A coalition of officials in Arizona and Utah is urging the Trump administration to end a ban on new uranium mining near the Grand Canyon, The Guardian reported Monday.
The 20-year ban came into effect in 2012 as part of environmental protections passed during the Obama administration.
The officials are also pressing for the abolishment of national monument designations in Arizona, on the grounds they harm the local economy by limiting coal, natural gas and oil production, KNAU Public Radio reported.
The battle to restore mining and other activities near the national parks is part of a larger effort by conservatives to reverse protections on 640 million acres of public land in the U.S.
The officials said the U.S. Department of the Interior made an error in prohibiting new mining activity near the national parks due to "overly cautious" speculative environmental risks, Mining.com reported.
But supporters of the ban say new mining activity will likely boost the risk of uranium-contaminated water flowing into the national park. Grand Canyon Trust program director Roger Clark told The Guardian those who say the mining would not cause any environmental problems are incorrect, because "Every time we look for evidence, we find contamination, 100 percent of the time."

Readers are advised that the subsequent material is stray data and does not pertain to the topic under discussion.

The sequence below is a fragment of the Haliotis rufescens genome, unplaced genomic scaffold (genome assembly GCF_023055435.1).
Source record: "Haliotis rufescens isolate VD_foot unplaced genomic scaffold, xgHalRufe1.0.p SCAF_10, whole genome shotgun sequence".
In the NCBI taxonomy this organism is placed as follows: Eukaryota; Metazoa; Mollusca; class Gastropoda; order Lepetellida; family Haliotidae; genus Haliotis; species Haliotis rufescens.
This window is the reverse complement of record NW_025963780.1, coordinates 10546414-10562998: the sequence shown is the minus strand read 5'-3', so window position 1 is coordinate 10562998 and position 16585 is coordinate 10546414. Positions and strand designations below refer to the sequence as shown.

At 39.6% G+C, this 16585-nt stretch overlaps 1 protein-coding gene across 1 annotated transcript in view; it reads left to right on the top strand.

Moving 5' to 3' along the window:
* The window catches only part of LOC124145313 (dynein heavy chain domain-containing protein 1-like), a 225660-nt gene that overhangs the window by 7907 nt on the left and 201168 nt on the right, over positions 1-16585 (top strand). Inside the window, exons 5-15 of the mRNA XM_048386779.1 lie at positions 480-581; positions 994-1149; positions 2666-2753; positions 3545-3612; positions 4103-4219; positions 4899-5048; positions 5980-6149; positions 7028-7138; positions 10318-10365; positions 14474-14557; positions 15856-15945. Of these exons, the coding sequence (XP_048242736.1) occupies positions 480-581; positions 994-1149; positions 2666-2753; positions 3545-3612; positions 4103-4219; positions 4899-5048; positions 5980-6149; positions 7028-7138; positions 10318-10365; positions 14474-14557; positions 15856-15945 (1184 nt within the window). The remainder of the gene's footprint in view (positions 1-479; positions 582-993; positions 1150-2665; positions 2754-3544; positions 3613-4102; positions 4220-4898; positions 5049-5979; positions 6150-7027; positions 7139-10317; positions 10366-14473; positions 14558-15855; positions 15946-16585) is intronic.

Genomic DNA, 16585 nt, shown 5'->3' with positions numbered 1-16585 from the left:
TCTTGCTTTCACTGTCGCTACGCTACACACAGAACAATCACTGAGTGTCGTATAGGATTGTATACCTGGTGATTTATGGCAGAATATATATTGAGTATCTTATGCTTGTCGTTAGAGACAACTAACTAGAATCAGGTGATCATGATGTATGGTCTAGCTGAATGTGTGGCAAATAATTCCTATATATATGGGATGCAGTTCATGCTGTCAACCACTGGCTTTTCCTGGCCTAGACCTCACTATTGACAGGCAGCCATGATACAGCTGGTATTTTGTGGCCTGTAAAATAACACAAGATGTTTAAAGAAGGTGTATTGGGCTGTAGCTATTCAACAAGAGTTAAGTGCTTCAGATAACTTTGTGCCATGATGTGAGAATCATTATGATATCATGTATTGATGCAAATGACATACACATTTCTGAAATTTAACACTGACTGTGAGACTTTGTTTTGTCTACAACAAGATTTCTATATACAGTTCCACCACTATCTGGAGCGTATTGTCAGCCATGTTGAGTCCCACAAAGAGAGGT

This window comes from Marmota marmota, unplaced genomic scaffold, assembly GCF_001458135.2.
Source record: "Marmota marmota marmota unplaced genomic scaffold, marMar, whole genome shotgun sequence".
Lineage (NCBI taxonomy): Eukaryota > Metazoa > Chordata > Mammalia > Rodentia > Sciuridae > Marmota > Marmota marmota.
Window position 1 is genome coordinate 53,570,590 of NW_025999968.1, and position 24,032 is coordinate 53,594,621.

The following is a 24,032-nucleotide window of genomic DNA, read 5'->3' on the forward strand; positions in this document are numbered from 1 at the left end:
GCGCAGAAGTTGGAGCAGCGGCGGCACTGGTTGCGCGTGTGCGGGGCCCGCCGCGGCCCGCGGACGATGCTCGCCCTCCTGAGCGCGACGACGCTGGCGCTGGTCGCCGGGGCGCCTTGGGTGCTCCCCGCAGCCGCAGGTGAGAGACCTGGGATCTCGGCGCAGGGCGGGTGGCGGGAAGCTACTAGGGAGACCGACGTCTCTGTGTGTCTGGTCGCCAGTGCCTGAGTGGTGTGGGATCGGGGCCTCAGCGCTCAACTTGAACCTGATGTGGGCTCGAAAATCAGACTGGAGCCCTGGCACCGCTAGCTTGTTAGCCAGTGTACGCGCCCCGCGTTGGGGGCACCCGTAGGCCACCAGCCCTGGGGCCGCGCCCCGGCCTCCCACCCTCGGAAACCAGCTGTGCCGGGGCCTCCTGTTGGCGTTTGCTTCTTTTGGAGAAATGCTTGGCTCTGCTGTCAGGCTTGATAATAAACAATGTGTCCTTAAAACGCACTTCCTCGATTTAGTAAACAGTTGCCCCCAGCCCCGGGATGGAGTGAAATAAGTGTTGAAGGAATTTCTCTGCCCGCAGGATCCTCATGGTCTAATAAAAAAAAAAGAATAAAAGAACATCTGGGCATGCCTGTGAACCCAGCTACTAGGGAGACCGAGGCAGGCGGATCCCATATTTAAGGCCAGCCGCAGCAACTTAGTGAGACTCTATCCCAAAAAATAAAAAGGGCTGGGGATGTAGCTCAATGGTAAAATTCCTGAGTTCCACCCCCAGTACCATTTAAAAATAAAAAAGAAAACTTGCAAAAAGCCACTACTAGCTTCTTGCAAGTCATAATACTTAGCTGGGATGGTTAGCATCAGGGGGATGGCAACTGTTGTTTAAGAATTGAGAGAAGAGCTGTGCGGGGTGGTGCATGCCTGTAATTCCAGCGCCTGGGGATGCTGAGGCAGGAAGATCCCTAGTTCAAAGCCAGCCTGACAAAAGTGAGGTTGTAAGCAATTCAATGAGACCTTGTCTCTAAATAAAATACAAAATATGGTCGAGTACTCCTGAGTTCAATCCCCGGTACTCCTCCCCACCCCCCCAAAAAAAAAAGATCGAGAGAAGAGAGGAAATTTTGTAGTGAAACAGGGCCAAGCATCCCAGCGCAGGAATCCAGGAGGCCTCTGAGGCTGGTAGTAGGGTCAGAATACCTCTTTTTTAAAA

Environmental advocates fear Trump is eager to end the ban and allow mining in the area, because the president supported a congressional reversal earlier this year of an Obama administration rule that gave the public greater input on how land should be used, according to The Guardian.
Trump is also studying if national parks could be reduced in size and ordered a review of 27 national monument designations, both of which are seen as the first steps in allowing more mining near the national parks.
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